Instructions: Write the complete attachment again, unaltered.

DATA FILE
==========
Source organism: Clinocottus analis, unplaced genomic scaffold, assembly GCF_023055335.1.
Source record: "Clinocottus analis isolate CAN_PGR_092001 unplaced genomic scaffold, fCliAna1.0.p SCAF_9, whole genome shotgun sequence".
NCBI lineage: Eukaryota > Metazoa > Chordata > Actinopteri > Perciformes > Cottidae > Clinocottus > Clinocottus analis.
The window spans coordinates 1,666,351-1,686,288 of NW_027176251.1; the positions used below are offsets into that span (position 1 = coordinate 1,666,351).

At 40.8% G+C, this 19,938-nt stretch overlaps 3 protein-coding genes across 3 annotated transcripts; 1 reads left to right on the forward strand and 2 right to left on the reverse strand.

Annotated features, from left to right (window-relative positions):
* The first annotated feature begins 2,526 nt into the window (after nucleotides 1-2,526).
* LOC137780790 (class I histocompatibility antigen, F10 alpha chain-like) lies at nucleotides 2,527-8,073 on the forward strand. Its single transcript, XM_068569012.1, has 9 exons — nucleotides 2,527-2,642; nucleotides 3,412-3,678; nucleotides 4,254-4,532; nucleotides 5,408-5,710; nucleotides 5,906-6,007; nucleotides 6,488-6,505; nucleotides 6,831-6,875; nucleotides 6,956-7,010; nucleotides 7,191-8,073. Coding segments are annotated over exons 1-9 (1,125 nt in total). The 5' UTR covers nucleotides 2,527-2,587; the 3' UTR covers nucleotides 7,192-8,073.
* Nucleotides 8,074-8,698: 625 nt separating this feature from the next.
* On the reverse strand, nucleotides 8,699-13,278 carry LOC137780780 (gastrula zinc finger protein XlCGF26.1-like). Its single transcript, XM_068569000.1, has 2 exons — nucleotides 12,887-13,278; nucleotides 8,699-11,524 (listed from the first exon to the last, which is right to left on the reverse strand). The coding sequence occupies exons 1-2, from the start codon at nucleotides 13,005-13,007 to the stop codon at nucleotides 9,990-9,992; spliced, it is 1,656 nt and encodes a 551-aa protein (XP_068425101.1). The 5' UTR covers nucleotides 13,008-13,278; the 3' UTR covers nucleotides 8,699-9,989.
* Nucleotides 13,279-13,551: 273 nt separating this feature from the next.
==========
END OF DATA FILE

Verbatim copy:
Source organism: Clinocottus analis, unplaced genomic scaffold, assembly GCF_023055335.1.
Source record: "Clinocottus analis isolate CAN_PGR_092001 unplaced genomic scaffold, fCliAna1.0.p SCAF_9, whole genome shotgun sequence".
NCBI lineage: Eukaryota > Metazoa > Chordata > Actinopteri > Perciformes > Cottidae > Clinocottus > Clinocottus analis.
The window spans coordinates 1,666,351-1,686,288 of NW_027176251.1; the positions used below are offsets into that span (position 1 = coordinate 1,666,351).

At 40.8% G+C, this 19,938-nt stretch overlaps 3 protein-coding genes across 3 annotated transcripts; 1 reads left to right on the forward strand and 2 right to left on the reverse strand.

Annotated features, from left to right (window-relative positions):
* The first annotated feature begins 2,526 nt into the window (after nucleotides 1-2,526).
* LOC137780790 (class I histocompatibility antigen, F10 alpha chain-like) lies at nucleotides 2,527-8,073 on the forward strand. Its single transcript, XM_068569012.1, has 9 exons — nucleotides 2,527-2,642; nucleotides 3,412-3,678; nucleotides 4,254-4,532; nucleotides 5,408-5,710; nucleotides 5,906-6,007; nucleotides 6,488-6,505; nucleotides 6,831-6,875; nucleotides 6,956-7,010; nucleotides 7,191-8,073. Coding segments are annotated over exons 1-9 (1,125 nt in total). The 5' UTR covers nucleotides 2,527-2,587; the 3' UTR covers nucleotides 7,192-8,073.
* Nucleotides 8,074-8,698: 625 nt separating this feature from the next.
* On the reverse strand, nucleotides 8,699-13,278 carry LOC137780780 (gastrula zinc finger protein XlCGF26.1-like). Its single transcript, XM_068569000.1, has 2 exons — nucleotides 12,887-13,278; nucleotides 8,699-11,524 (listed from the first exon to the last, which is right to left on the reverse strand). The coding sequence occupies exons 1-2, from the start codon at nucleotides 13,005-13,007 to the stop codon at nucleotides 9,990-9,992; spliced, it is 1,656 nt and encodes a 551-aa protein (XP_068425101.1). The 5' UTR covers nucleotides 13,008-13,278; the 3' UTR covers nucleotides 8,699-9,989.
* Nucleotides 13,279-13,551: 273 nt separating this feature from the next.